TAMPA, Fla. -- Tampa Bay Buccaneers wide receiver DeSean Jackson admitted Tuesday it has been frustrating to not have instant chemistry with quarterback Jameis Winston or the level of production Jackson is used to.
Some of that frustration boiled over Sunday after a missed a two-point conversion in the fourth quarter of a 25-23 victory over the New York Giants. Jackson threw his gloves on the ground and was shouting on the sideline.
"It's just part of being a playmaker in this league that wants to make plays," Jackson said. "Anytime I get the opportunity to get the ball, I just want to make good plays and help my team win the game and just create big plays. It was just a part of that."
Against the Minnesota Vikings two weeks ago, Jackson led the Bucs with 84 receiving yards and a touchdown. But two of Winston's three interceptions were passes intended for Jackson.
Then against the Giants, wide receiver Mike Evans was targeted a whopping 11 times, followed by slot receiver Adam Humphries (seven targets) and tight end Cameron Brate (six). Jackson was targeted six times but mustered just two catches for 20 yards. He has only had five games in the past eight seasons with less production.
The Bucs (2-1) signed him to a three-year contract worth $33.5 million, with $20 million guaranteed, and it wasn't to do that. It was to be the guy who could bring speed and sizzle to the offense, who could truly stretch the field and give the Bucs a vertical threat they lacked since Winston arrived.
"[It's] definitely hard, feeling like being a veteran in this league 10 years. ... But I'm not gonna abort ship," Jackson said. "I'll stay on course, stay on plan. Eventually it will come together. We just gotta continue to go out there and keep beating, beating away and [doing] the things you need to do to get better."
Through three games last year, while playing for Washington, Jackson had nearly 100 more receiving yards than he does now. He and Winston had a talk this week to discuss some of the things they can do to get on the same page, to get better with their timing and their chemistry. Winston has never played with a receiver who has Jackson's speed.
Winston has also been with Evans, Humphries and Brate since his rookie season in 2015. Plus, the past two years, Winston had to rely heavily on Evans because their receiving corps was ravaged by injuries. Their chemistry grew out of necessity.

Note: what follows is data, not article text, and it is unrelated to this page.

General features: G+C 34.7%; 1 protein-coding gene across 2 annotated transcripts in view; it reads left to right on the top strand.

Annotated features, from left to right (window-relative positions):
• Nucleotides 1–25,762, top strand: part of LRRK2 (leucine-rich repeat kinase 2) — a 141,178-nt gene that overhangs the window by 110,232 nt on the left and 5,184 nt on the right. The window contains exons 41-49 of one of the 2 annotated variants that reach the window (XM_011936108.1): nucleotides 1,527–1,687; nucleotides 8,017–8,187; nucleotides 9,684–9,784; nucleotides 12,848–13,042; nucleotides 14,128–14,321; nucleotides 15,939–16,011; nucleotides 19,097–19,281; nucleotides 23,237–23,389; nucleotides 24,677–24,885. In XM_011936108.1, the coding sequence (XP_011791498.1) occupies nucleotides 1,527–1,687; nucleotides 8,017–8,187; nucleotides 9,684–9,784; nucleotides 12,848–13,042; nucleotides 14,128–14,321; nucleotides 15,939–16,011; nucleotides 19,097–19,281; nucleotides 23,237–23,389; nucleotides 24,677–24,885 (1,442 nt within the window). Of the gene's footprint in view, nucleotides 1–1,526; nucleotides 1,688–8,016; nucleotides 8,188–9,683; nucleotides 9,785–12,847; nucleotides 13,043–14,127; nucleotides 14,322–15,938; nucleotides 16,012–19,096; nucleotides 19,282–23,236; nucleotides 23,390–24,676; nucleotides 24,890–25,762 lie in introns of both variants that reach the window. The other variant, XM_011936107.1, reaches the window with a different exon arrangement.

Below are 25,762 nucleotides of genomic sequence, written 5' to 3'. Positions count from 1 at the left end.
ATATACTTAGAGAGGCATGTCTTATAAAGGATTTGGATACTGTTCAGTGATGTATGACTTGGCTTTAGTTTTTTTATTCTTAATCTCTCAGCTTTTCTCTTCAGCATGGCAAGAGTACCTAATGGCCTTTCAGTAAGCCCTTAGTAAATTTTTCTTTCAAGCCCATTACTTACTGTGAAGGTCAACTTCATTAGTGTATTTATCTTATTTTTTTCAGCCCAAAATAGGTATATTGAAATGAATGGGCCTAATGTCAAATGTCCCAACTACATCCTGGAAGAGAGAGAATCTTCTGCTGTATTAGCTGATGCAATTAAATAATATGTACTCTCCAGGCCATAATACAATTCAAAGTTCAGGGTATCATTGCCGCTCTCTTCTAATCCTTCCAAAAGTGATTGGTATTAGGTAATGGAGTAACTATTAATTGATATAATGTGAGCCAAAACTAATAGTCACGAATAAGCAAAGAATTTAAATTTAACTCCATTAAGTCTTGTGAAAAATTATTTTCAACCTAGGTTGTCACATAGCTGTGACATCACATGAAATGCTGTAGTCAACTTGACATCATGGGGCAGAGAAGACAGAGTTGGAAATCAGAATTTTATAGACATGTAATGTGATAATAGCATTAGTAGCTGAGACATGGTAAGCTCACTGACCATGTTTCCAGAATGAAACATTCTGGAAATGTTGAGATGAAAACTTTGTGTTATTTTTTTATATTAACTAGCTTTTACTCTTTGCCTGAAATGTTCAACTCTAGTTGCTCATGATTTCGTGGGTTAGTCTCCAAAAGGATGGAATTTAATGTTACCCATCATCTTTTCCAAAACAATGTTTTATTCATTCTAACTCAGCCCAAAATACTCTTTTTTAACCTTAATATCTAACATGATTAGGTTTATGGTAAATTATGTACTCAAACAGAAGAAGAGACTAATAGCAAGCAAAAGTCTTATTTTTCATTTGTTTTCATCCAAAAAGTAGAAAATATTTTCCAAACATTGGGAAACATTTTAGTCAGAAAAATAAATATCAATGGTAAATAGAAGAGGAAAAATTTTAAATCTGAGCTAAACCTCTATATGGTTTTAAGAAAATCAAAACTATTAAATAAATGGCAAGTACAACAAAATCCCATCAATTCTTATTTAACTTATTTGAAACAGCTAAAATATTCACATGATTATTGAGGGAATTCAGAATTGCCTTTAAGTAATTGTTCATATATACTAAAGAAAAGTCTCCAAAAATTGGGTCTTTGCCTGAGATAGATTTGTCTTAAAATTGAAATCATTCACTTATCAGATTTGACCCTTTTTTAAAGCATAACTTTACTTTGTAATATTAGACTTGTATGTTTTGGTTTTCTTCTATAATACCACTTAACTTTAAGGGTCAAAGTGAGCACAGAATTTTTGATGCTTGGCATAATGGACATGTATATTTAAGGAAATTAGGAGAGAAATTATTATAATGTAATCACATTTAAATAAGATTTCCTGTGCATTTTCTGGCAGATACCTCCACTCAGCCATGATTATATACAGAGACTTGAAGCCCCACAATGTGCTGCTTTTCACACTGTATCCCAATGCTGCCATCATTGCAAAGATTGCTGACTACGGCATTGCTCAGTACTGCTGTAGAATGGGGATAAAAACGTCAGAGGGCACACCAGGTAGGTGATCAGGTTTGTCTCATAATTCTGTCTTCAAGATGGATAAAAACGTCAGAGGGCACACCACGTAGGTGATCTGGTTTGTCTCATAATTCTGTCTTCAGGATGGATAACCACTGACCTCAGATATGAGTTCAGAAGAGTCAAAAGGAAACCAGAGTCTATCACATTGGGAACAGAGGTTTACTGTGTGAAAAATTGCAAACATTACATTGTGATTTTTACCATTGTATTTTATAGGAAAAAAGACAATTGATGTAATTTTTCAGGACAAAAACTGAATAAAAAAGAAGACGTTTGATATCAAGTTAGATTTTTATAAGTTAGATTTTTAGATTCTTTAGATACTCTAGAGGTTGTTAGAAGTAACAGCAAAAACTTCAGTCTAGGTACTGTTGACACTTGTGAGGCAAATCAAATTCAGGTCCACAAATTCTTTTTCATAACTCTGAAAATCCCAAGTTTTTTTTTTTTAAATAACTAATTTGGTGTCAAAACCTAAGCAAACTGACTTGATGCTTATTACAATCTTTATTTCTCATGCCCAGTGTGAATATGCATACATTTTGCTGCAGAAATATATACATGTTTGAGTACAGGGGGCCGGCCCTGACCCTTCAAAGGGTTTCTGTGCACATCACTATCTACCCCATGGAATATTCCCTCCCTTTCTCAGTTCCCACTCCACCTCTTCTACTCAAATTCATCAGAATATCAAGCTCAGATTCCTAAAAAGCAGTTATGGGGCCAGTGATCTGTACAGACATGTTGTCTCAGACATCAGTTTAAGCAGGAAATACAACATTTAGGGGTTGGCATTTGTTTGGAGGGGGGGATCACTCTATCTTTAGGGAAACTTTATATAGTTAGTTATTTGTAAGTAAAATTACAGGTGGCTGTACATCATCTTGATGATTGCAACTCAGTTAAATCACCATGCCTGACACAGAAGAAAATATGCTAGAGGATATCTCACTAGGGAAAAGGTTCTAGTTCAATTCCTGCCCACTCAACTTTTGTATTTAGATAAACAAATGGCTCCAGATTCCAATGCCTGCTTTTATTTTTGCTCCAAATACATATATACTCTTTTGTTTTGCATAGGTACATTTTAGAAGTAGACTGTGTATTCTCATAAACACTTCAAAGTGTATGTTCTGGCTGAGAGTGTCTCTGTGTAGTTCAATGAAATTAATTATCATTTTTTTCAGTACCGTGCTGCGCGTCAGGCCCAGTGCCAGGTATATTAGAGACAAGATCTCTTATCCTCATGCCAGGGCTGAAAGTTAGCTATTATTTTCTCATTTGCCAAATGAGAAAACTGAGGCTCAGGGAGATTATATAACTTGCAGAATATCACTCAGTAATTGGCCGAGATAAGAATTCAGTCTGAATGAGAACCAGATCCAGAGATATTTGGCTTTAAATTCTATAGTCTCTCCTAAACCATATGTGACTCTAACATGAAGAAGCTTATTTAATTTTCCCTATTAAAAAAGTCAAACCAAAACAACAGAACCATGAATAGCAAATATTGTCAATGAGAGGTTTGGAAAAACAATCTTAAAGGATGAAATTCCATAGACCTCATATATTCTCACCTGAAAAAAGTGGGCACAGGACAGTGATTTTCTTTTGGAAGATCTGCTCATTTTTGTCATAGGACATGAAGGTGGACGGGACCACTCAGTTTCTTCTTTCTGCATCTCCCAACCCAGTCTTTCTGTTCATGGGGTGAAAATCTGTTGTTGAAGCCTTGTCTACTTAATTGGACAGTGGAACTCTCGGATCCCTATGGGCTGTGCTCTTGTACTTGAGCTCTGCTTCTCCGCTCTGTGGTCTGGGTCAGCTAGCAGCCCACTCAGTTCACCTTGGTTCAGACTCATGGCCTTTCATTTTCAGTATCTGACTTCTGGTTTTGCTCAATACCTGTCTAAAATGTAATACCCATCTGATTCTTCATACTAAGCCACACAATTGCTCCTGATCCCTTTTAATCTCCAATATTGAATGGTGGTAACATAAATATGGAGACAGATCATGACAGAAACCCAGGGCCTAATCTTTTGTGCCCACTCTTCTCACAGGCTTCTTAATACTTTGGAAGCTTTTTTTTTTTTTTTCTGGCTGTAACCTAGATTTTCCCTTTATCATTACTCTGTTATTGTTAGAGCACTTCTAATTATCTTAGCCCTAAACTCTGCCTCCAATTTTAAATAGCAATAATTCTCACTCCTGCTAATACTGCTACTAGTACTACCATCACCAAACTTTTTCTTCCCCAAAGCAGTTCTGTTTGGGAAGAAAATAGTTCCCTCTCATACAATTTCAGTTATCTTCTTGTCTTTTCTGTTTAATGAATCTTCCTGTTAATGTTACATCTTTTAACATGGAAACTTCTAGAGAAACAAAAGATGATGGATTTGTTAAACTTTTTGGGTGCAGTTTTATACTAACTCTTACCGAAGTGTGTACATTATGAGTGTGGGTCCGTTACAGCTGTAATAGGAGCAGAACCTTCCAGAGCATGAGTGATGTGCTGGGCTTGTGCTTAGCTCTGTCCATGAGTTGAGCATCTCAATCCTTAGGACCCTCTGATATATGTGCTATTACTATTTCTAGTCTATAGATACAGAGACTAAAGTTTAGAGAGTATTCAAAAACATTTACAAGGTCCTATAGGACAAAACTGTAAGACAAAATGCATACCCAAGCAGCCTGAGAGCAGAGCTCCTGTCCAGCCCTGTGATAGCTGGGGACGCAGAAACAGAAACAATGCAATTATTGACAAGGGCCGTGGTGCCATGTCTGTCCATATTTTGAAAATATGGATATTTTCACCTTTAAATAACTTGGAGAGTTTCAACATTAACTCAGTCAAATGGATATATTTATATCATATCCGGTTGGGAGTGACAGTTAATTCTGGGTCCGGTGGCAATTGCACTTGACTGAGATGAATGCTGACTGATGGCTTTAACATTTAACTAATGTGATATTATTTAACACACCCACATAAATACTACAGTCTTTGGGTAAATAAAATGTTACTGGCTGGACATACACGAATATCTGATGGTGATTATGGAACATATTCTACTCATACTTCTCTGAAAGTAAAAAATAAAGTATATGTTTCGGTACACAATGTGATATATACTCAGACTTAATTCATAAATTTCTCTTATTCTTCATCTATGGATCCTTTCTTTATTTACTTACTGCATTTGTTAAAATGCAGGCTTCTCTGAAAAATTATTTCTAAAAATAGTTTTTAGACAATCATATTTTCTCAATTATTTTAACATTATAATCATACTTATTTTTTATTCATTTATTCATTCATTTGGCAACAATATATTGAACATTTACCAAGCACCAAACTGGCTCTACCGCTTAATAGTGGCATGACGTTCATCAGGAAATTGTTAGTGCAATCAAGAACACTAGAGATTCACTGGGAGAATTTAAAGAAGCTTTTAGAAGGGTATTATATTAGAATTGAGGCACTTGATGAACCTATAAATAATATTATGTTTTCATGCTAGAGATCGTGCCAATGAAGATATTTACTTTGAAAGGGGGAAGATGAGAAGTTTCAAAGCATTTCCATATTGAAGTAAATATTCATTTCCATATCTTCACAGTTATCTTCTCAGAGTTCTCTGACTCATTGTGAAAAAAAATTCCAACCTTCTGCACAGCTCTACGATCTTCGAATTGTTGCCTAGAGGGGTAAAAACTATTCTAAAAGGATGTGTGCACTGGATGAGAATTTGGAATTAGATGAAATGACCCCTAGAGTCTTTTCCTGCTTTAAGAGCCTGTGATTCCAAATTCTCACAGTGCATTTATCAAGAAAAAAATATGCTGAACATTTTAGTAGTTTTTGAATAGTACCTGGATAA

"When you go out there and play with a guy for so many years, he knows what to expect. It's still fresh, still new with me," Jackson said. "We all know how much [Winston] wanted me, how much I wanted to be here as well. Hopefully it will work out. That's all that matters."
Both Winston and Jackson emphasized that winning is the priority above everything else. They also emphasized that they're just three games into the season. The connection can come with some extra work, preparation and patience.
"I think I've just got to get on track with him," Winston said. "I have to play better, in all respects. He's just doing what he does -- getting open a lot. But it's the fourth game. I don't want to get into a little talk about, 'Oh, I'm going to do this, I've gotta get D-Jax the ball.' It's obvious: I've got to get him the ball. He's going to make this team better."
Todd Monken, the offensive coordinator and wide receivers coach, added: "There's room for improvement on both ends -- from how we practice it from Jameis' end and DeSean, and all of our skill guys in terms of doing it better."
Jackson can't seem to figure out where the disconnect is, though.
"I wish I had the answer for you," Jackson said. "We're professionals. We're NFL players. We get paid to do a job, to go out there and execute the plan. Hopefully it will come together. It's just a work in progress. It's still early in the season; we've played three games. Eventually, sooner [rather] than later, we can connect."
Monken understands the frustration. He emphasized that all skill players want the ball and want to contribute. But unlike other sports, receivers aren't solely responsible for their performances. It also becomes much more difficult for quarterbacks to hit throws the farther they get down the field -- the type of throw Jackson is known for catching.
"This isn't baseball where I step into the batter's box and I have my opportunity. This isn't basketball and I can create my own shot. As receivers, you're dependent on a lot of factors to get the ball," Monken said.
"You can play really well and catch the ball for 50 yards. You can play poorly and end up with eight catches for 100 yards and to the naked eye, you think you've had a great game," Monken said. "Bottom line is, we've got to do it better, we've got to practice it better so when the opportunities come up, we hit those."